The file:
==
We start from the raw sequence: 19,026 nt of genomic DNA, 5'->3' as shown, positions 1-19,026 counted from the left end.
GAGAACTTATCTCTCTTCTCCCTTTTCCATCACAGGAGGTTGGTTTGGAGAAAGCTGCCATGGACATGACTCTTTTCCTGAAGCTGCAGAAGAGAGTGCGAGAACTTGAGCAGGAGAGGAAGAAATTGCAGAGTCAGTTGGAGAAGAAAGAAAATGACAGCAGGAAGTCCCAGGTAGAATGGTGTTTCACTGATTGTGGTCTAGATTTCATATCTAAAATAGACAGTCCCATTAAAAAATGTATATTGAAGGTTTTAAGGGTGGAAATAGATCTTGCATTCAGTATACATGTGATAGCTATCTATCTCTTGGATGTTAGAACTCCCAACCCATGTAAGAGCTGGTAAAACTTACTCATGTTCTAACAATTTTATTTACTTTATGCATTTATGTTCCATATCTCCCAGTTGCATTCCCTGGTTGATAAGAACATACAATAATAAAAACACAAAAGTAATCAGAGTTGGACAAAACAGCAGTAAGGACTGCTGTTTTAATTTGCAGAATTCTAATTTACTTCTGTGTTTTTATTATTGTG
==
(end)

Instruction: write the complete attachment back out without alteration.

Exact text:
We start from the raw sequence: 19,026 nt of genomic DNA, 5'->3' as shown, positions 1-19,026 counted from the left end.
GAGAACTTATCTCTCTTCTCCCTTTTCCATCACAGGAGGTTGGTTTGGAGAAAGCTGCCATGGACATGACTCTTTTCCTGAAGCTGCAGAAGAGAGTGCGAGAACTTGAGCAGGAGAGGAAGAAATTGCAGAGTCAGTTGGAGAAGAAAGAAAATGACAGCAGGAAGTCCCAGGTAGAATGGTGTTTCACTGATTGTGGTCTAGATTTCATATCTAAAATAGACAGTCCCATTAAAAAATGTATATTGAAGGTTTTAAGGGTGGAAATAGATCTTGCATTCAGTATACATGTGATAGCTATCTATCTCTTGGATGTTAGAACTCCCAACCCATGTAAGAGCTGGTAAAACTTACTCATGTTCTAACAATTTTATTTACTTTATGCATTTATGTTCCATATCTCCCAGTTGCATTCCCTGGTTGATAAGAACATACAATAATAAAAACACAAAAGTAATCAGAGTTGGACAAAACAGCAGTAAGGACTGCTGTTTTAATTTGCAGAATTCTAATTTACTTCTGTGTTTTTATTATTGTG